Local Economy A Mixed Bag

by Dave on June 5, 2009

As first appeared in Coastal Sussex Weekly, May 14, 2009:

When trying to decipher the state of the local economy, it is difficult to separate what you see from what you hear. For instance, it is not unusual to enter a restaurant here at the beach to find it completely filled with patrons, yet hear that there are a significant amount of restaurants struggling to survive. What is the real story? Where do we stand and what kind of season will we have here at the Delaware beaches?

I put those questions and more to Dr. John Stapleford, a Senior Economist for Moody’s Economy.com, and the go-to expert on the Delaware economy.

Coastal Sussex Weekly: What is the condition of the overall Delaware economy?

Dr. John Stapleford: The Delaware economy moves deeper into recession as total employment continues to decline and the unemployment rate closes the gap with the U.S. Especially hard hit industries include construction, business services and retail trade. The loss of jobs will not stop until the middle of 2010 and it will then take until the middle of 2012 for employment to reach its pre-recession peak. Sussex county unemployment will peak at over 8% during 2010.

CSW: Are there any indicators of what effect the economy as a whole will have on seasonal economies like the Delaware Beaches?

JS: Real personal income is rising only modestly, and combined with large losses in household wealth over the past year, retail sales are in stall that should last until the Christmas season. Higher unemployment, tenuous gains in personal income and the negative wealth effect from falling house values and stock market losses are having a dampening effect on tourism in Delaware and throughout the nation. Leisure and hospitality activity at the beach will slump this summer and then begin a recovery. The slump in the industry statewide is expected to continue through the summer of 2010.

CSW: Since a lot of our local economy hinges on housing, what is the prognosis for the housing sector over the next 12 months?

JS: The median price of existing homes in Delaware is down 16% from the pre-recession peak. This compares well to the 27% drop that has occurred nationwide. The median price will hit bottom in the middle of 2010 at 24% of the peak. This drop will be a bit less severe in Sussex county. With prices down and mortgage rates at long term lows, housing affordability is peaking both in Delaware and Sussex county. As a result, house sales have bottomed out (at 50% from peak) and will climb steadily back to the historical average over the next two years, settling at around 75% of the pre-recession peak. House sales in Sussex county will accelerate in late 2010 and residential construction will then start to revive.

Beach rentals will be a buyers market this summer. Bookings are weaker than average to this point. Households are realizing how precarious their current financial condition is given losses of wealth, uncertainty over jobs and the possibility of future pay decreases. Beach demand should shift toward hotels and motels as tourist stays drop below a one week commitment. And tourists will change plans to avoid weekend rates. Beach house owners have to be prepared for last minute potential renters who will be expecting re-negotiated rents. Retail outlets and restaurants may benefit from an up-tick in day trippers.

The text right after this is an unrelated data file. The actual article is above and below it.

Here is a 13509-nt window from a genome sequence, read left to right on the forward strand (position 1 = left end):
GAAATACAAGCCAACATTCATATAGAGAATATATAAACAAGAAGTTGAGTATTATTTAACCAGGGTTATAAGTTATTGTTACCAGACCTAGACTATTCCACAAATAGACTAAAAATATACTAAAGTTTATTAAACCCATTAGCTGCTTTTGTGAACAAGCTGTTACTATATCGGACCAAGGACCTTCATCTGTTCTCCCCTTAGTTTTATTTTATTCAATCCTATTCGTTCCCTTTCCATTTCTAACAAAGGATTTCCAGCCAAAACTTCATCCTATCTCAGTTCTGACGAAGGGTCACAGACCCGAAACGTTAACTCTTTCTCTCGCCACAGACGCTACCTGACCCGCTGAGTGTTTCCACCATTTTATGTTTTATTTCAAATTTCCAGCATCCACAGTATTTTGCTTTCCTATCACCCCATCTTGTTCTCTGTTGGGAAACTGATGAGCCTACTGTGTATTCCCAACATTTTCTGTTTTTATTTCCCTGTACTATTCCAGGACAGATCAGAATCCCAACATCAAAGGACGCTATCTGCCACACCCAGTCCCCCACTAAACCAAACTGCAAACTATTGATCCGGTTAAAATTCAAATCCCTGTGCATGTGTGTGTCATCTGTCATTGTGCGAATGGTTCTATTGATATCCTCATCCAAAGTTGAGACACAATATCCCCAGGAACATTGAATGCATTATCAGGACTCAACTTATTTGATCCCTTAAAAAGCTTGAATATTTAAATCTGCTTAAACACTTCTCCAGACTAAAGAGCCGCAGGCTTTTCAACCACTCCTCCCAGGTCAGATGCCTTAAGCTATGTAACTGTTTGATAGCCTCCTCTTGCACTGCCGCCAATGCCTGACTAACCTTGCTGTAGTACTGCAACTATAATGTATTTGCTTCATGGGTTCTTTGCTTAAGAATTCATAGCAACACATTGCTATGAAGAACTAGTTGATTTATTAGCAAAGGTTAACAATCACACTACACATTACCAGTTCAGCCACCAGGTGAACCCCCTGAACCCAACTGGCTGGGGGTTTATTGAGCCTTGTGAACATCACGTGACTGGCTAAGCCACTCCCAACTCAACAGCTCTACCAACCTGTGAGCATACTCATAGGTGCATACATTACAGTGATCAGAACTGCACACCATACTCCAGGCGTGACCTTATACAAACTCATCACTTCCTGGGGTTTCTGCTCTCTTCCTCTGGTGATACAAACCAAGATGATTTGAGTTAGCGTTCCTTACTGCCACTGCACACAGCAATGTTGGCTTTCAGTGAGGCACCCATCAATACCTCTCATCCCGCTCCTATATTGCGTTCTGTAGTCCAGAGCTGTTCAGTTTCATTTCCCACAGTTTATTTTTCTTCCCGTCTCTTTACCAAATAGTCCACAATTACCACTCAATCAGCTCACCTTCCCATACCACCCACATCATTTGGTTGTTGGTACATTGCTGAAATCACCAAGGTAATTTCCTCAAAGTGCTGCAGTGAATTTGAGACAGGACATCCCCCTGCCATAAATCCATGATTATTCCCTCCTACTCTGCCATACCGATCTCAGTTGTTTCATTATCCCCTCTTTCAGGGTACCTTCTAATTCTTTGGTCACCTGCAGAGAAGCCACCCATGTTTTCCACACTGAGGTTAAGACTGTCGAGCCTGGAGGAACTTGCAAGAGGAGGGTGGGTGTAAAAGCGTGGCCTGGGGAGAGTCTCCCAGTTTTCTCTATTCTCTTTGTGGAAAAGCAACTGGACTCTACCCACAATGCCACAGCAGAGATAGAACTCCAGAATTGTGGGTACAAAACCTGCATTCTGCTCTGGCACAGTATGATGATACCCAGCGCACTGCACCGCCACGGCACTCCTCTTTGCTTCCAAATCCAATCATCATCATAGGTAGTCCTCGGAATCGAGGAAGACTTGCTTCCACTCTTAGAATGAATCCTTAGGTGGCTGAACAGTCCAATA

CSW: What will be the effect on the economy of both the government stimulus and the massive shortfall the state faces?

JS: State and local government budgets continue to be strained. The recession has significantly reduced state corporate income tax revenue and early information on April personal income tax returns is not heartening. The proposal for an across the board 8% paycut for state employees has hit an impasse. The economy wide impacts are significant as aside from health care, state government has been the remaining growth industry over the past year.

Because its tax base is so dependent upon real estate values and activity, the housing bubble bust has placed Sussex county government in a very tight corner. This comes at a time when demand for county services such as emergency paramedics is rising rapidly due to the surge of retirees relocating into the county. Financial uncertainty and difficulty selling current homes has reduced household mobility, especially among the elderly, but this will be short-lived and the county’s retiree population will resume growing. The county must find alternative sources of revenue that are less tied to the volatile real estate industry.

CSW: Any good news?

JS: Despite all the bad news, the sun is starting to pop over the horizon. Federal stimulus money will provide a positive near term boost to a number of Delaware industries, especially construction. More important for the long term, the turning point in the economy is coming in sight. The rate of decline in employment is easing up. The number of weekly initial claims for unemployment insurance is beginning to drop. Falling prices are stimulating everything from the stock market to housing sales. Manufacturing inventories are being depleted and weekly manufacturing hours are starting to rise. Although it will take three years to reach pre-recession levels of activity, recovery is in sight.

A big thanks to Dr. Stapleford for taking time to share a little bit of his take on the economy. He can be found at Moody’s Economy.com.

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